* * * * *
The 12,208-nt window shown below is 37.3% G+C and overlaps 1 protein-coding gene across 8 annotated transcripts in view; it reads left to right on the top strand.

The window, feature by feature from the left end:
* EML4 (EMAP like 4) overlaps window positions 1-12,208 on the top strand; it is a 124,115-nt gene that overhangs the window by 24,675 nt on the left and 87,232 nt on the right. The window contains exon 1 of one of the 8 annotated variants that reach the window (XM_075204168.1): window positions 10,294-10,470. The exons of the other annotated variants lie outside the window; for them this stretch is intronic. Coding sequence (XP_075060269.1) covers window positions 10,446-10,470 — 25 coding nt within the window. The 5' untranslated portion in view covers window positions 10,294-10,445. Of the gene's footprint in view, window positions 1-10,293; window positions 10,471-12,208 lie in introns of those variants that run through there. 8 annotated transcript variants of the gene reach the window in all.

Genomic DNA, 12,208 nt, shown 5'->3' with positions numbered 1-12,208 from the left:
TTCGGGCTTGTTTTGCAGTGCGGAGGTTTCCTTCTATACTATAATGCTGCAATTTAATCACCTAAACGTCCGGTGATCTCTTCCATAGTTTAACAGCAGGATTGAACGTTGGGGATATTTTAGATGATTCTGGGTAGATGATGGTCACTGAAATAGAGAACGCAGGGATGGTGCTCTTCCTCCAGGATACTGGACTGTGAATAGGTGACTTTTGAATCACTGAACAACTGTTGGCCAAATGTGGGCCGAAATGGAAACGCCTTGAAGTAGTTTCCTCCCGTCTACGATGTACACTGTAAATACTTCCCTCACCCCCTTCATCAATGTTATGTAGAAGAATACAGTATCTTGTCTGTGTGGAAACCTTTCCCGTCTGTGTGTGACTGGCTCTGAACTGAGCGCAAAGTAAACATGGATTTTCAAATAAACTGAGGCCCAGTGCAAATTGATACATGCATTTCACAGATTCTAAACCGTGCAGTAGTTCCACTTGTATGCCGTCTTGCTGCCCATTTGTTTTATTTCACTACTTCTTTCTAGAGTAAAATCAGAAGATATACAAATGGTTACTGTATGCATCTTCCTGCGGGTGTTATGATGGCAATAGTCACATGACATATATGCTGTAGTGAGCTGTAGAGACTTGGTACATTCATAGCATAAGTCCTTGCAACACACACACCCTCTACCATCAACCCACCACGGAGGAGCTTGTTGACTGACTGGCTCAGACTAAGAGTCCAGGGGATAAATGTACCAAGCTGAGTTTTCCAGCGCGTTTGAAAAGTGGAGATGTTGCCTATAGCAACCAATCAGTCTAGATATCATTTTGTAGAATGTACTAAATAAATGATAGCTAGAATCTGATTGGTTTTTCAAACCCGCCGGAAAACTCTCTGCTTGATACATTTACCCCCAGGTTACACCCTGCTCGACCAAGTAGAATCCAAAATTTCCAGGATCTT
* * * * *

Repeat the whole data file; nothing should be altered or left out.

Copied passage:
The 12,208-nt window shown below is 37.3% G+C and overlaps 1 protein-coding gene across 8 annotated transcripts in view; it reads left to right on the top strand.

The window, feature by feature from the left end:
* EML4 (EMAP like 4) overlaps window positions 1-12,208 on the top strand; it is a 124,115-nt gene that overhangs the window by 24,675 nt on the left and 87,232 nt on the right. The window contains exon 1 of one of the 8 annotated variants that reach the window (XM_075204168.1): window positions 10,294-10,470. The exons of the other annotated variants lie outside the window; for them this stretch is intronic. Coding sequence (XP_075060269.1) covers window positions 10,446-10,470 — 25 coding nt within the window. The 5' untranslated portion in view covers window positions 10,294-10,445. Of the gene's footprint in view, window positions 1-10,293; window positions 10,471-12,208 lie in introns of those variants that run through there. 8 annotated transcript variants of the gene reach the window in all.

Genomic DNA, 12,208 nt, shown 5'->3' with positions numbered 1-12,208 from the left:
TTCGGGCTTGTTTTGCAGTGCGGAGGTTTCCTTCTATACTATAATGCTGCAATTTAATCACCTAAACGTCCGGTGATCTCTTCCATAGTTTAACAGCAGGATTGAACGTTGGGGATATTTTAGATGATTCTGGGTAGATGATGGTCACTGAAATAGAGAACGCAGGGATGGTGCTCTTCCTCCAGGATACTGGACTGTGAATAGGTGACTTTTGAATCACTGAACAACTGTTGGCCAAATGTGGGCCGAAATGGAAACGCCTTGAAGTAGTTTCCTCCCGTCTACGATGTACACTGTAAATACTTCCCTCACCCCCTTCATCAATGTTATGTAGAAGAATACAGTATCTTGTCTGTGTGGAAACCTTTCCCGTCTGTGTGTGACTGGCTCTGAACTGAGCGCAAAGTAAACATGGATTTTCAAATAAACTGAGGCCCAGTGCAAATTGATACATGCATTTCACAGATTCTAAACCGTGCAGTAGTTCCACTTGTATGCCGTCTTGCTGCCCATTTGTTTTATTTCACTACTTCTTTCTAGAGTAAAATCAGAAGATATACAAATGGTTACTGTATGCATCTTCCTGCGGGTGTTATGATGGCAATAGTCACATGACATATATGCTGTAGTGAGCTGTAGAGACTTGGTACATTCATAGCATAAGTCCTTGCAACACACACACCCTCTACCATCAACCCACCACGGAGGAGCTTGTTGACTGACTGGCTCAGACTAAGAGTCCAGGGGATAAATGTACCAAGCTGAGTTTTCCAGCGCGTTTGAAAAGTGGAGATGTTGCCTATAGCAACCAATCAGTCTAGATATCATTTTGTAGAATGTACTAAATAAATGATAGCTAGAATCTGATTGGTTTTTCAAACCCGCCGGAAAACTCTCTGCTTGATACATTTACCCCCAGGTTACACCCTGCTCGACCAAGTAGAATCCAAAATTTCCAGGATCTT